Statute Review: Gifts Under Transfer of Property Act

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Definition of gifts under TOPA

Section 122 of the Trnasfer of Property Act defines a ‘gift’ as any transfer of a movable or immovable property, which is made voluntarily by one person, often known as or called the donor and the one on the receiving end being the donee. Here, an essential for a transfer to be a gift is that it should be made without any consideration whatsoever.

Essentials of a gift

1.      Acceptance

One of the most necessary aspects of a gift is that it should be accepted by the donee. The Kerela Hiigh Court in Janki Amma v K Gopalakurup and Ors.[1] stated that the acceptance of the gift should be either express or implied and it should be irrespective of the conduct of the parties. Here, the court stated that every case should look into this question or issue based on the facts and then decide accordingly. Lastly, the transfer of a gift is complete if accepted only during the lifetime of the donor i.e wills or inheritance are not considered as gifts.

2.      Voluntary act

As the name suggests, a gift should be given voluntarily by the donor to the done, out of love and affection. The simplest example can be that of a gift of a bike given by a father to his daughter on her birthday. This is out of love and affection for his daughter. Thus, if any gift is given out of coercion or undue influence, it cannot be considered a gift, since it fails the essentials of a voluntary gift. A pardanashin lady is someone, who, due to the culture of her society is required to remain away from the public and is not exposed to the same opportunities or exposure as opposed to a normal human and hence is in a more vulnerable position with regards to commercial activities. Keeping in mind that many people can misuse her and influence her for their own good, the law scrutinizes the case more, when a pardanashin woman is involved. Thus, it must be proven beyond doubt by the done that a ‘gift’ made by a pardanashin donor was without any undue influence of any kind. Not just this, in Pratima Chaudhary v Kalpana Mukherjee[2], it was held that in case of a fiduciary relationship, burden of proof rests on dominating party.

3.      Donor and Donee

As it is clear from the name, a donor is the person who transfer the gift and the done is the person on the receiving end. Any person who is capable of transfer of gifts can do so. Thus, a minor, is not capable of giving gifts due to a lack of capacity. Thus, a gift made by a minor is void.[3] Now, the guardian of a minor may execute the gift on his/her behalf but only with the express permission of the court. If this is not done, the gift is rendered void.[4] However, a done can be a minor because in this case, he is a beneficiary. With regards to a done, it must be duly noted that a done has to be a living person and thus, a gift made to a religious society cannot be considered as gift under the definition of section 122. In a famous case,it was held that the transfer of property for the creation of a dharmashala to a religious institution is not a gift under Tansfer of Property Act since here, the done is not a living entity.[5]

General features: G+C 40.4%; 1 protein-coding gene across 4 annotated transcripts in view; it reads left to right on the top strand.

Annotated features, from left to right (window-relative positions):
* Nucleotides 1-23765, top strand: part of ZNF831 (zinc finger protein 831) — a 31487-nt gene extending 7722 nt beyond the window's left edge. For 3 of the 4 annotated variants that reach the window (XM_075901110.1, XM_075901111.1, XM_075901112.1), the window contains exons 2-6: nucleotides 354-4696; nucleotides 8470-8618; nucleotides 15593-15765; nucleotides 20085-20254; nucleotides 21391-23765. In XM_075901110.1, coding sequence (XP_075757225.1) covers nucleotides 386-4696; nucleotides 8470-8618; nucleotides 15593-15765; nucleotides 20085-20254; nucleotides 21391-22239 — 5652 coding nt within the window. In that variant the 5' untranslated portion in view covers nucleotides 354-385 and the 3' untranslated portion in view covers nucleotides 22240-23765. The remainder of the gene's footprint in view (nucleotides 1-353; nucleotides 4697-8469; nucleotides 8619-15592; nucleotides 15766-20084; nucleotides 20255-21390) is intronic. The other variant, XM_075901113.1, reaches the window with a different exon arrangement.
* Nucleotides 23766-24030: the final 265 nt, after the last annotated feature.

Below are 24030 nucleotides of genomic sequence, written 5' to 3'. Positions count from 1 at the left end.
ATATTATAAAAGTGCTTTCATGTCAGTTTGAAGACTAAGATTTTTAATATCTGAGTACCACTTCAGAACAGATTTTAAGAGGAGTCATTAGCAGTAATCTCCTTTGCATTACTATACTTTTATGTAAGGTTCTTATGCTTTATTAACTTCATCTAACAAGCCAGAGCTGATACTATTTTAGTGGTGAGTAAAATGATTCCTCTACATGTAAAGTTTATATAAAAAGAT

4.      No Consideration

A gift is supposed to be considered as one, since it is made out of love and affection to a person. Thus, a gift in return for something is no gift at all. It was stated in a case that even if the transfer is made for a less amount of money as compared to the actual value, it would still not be a gift since there is the consideration of money involved in it[6]. Although love and affection are the two emotions or driving forces behind a transfer of property they will not be considerations under the law.[7]

Oral gifts

According to Section 123 of the Act, for transfer of immovable property as a gift, it mustbe registered by thedonor or on the donor’s behalf along with two witnesses on his side. A movable property on the other hand, can be made by either through registration or delivery. Thus, as regards to an immovable property, a gift cannot be transferred orally. The Muslim law, however, permits the transfers of immovable property as gifts orally. In such a case, there is another question that arises; whether a donor can revoke his offer before the property has been registered if the done has accepted the instrument of gift. It was held in Atmaram Sakharam v Janardhan[8] that the donor cannot revoke his offer even prior to the registration if the gift instrument of immovable property has been accepted by the done.

Mohemeddan law